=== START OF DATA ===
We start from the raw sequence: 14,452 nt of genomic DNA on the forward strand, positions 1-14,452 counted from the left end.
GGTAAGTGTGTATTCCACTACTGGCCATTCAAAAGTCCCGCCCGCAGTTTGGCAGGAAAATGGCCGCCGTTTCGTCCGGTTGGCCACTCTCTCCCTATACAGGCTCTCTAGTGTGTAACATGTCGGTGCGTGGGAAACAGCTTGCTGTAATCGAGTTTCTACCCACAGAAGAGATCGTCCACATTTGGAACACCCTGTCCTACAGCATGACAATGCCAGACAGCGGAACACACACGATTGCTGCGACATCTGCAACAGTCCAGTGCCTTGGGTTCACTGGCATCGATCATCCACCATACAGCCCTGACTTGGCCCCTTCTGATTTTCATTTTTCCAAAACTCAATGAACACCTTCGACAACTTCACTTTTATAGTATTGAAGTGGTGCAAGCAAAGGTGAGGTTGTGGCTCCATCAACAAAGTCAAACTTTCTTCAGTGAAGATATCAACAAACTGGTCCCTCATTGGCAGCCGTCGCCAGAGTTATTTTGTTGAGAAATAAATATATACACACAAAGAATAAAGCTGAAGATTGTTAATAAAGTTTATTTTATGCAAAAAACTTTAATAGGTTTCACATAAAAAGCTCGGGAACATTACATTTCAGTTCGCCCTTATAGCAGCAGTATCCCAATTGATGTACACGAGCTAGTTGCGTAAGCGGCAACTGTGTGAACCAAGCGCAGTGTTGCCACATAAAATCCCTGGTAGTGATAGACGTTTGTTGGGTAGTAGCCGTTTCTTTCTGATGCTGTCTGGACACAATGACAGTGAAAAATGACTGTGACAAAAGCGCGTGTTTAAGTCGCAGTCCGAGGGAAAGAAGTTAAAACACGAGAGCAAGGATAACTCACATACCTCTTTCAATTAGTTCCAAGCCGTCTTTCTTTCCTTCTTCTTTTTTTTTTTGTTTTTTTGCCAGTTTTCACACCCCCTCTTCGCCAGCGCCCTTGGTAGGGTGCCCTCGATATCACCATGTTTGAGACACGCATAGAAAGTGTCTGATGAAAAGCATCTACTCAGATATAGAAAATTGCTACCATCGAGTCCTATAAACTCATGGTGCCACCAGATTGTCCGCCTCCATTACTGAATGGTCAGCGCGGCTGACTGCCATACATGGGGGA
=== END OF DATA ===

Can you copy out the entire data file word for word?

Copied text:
We start from the raw sequence: 14,452 nt of genomic DNA on the forward strand, positions 1-14,452 counted from the left end.
GGTAAGTGTGTATTCCACTACTGGCCATTCAAAAGTCCCGCCCGCAGTTTGGCAGGAAAATGGCCGCCGTTTCGTCCGGTTGGCCACTCTCTCCCTATACAGGCTCTCTAGTGTGTAACATGTCGGTGCGTGGGAAACAGCTTGCTGTAATCGAGTTTCTACCCACAGAAGAGATCGTCCACATTTGGAACACCCTGTCCTACAGCATGACAATGCCAGACAGCGGAACACACACGATTGCTGCGACATCTGCAACAGTCCAGTGCCTTGGGTTCACTGGCATCGATCATCCACCATACAGCCCTGACTTGGCCCCTTCTGATTTTCATTTTTCCAAAACTCAATGAACACCTTCGACAACTTCACTTTTATAGTATTGAAGTGGTGCAAGCAAAGGTGAGGTTGTGGCTCCATCAACAAAGTCAAACTTTCTTCAGTGAAGATATCAACAAACTGGTCCCTCATTGGCAGCCGTCGCCAGAGTTATTTTGTTGAGAAATAAATATATACACACAAAGAATAAAGCTGAAGATTGTTAATAAAGTTTATTTTATGCAAAAAACTTTAATAGGTTTCACATAAAAAGCTCGGGAACATTACATTTCAGTTCGCCCTTATAGCAGCAGTATCCCAATTGATGTACACGAGCTAGTTGCGTAAGCGGCAACTGTGTGAACCAAGCGCAGTGTTGCCACATAAAATCCCTGGTAGTGATAGACGTTTGTTGGGTAGTAGCCGTTTCTTTCTGATGCTGTCTGGACACAATGACAGTGAAAAATGACTGTGACAAAAGCGCGTGTTTAAGTCGCAGTCCGAGGGAAAGAAGTTAAAACACGAGAGCAAGGATAACTCACATACCTCTTTCAATTAGTTCCAAGCCGTCTTTCTTTCCTTCTTCTTTTTTTTTTTGTTTTTTTGCCAGTTTTCACACCCCCTCTTCGCCAGCGCCCTTGGTAGGGTGCCCTCGATATCACCATGTTTGAGACACGCATAGAAAGTGTCTGATGAAAAGCATCTACTCAGATATAGAAAATTGCTACCATCGAGTCCTATAAACTCATGGTGCCACCAGATTGTCCGCCTCCATTACTGAATGGTCAGCGCGGCTGACTGCCATACATGGGGGA